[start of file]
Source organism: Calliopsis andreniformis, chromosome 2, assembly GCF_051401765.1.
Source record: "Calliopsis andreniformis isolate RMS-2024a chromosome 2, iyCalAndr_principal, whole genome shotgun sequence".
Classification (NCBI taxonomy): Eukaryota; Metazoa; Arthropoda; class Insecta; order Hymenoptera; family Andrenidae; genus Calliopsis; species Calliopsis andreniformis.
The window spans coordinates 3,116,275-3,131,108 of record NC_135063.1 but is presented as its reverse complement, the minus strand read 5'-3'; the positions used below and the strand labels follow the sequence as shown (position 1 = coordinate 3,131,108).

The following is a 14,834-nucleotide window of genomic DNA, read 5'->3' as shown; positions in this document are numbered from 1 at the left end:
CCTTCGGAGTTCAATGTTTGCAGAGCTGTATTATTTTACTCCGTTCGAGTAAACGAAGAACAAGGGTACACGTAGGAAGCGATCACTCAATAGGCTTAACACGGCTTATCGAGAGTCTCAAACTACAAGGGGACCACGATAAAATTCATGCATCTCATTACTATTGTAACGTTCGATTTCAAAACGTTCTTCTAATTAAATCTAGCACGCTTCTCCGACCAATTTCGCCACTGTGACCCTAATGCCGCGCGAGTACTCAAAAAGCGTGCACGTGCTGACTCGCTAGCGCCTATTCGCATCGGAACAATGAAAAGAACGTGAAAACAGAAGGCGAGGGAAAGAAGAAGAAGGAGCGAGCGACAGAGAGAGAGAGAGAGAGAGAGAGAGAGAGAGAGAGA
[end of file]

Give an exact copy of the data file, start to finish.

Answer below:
Source organism: Calliopsis andreniformis, chromosome 2, assembly GCF_051401765.1.
Source record: "Calliopsis andreniformis isolate RMS-2024a chromosome 2, iyCalAndr_principal, whole genome shotgun sequence".
Classification (NCBI taxonomy): Eukaryota; Metazoa; Arthropoda; class Insecta; order Hymenoptera; family Andrenidae; genus Calliopsis; species Calliopsis andreniformis.
The window spans coordinates 3,116,275-3,131,108 of record NC_135063.1 but is presented as its reverse complement, the minus strand read 5'-3'; the positions used below and the strand labels follow the sequence as shown (position 1 = coordinate 3,131,108).

The following is a 14,834-nucleotide window of genomic DNA, read 5'->3' as shown; positions in this document are numbered from 1 at the left end:
CCTTCGGAGTTCAATGTTTGCAGAGCTGTATTATTTTACTCCGTTCGAGTAAACGAAGAACAAGGGTACACGTAGGAAGCGATCACTCAATAGGCTTAACACGGCTTATCGAGAGTCTCAAACTACAAGGGGACCACGATAAAATTCATGCATCTCATTACTATTGTAACGTTCGATTTCAAAACGTTCTTCTAATTAAATCTAGCACGCTTCTCCGACCAATTTCGCCACTGTGACCCTAATGCCGCGCGAGTACTCAAAAAGCGTGCACGTGCTGACTCGCTAGCGCCTATTCGCATCGGAACAATGAAAAGAACGTGAAAACAGAAGGCGAGGGAAAGAAGAAGAAGGAGCGAGCGACAGAGAGAGAGAGAGAGAGAGAGAGAGAGAGAGAGAGA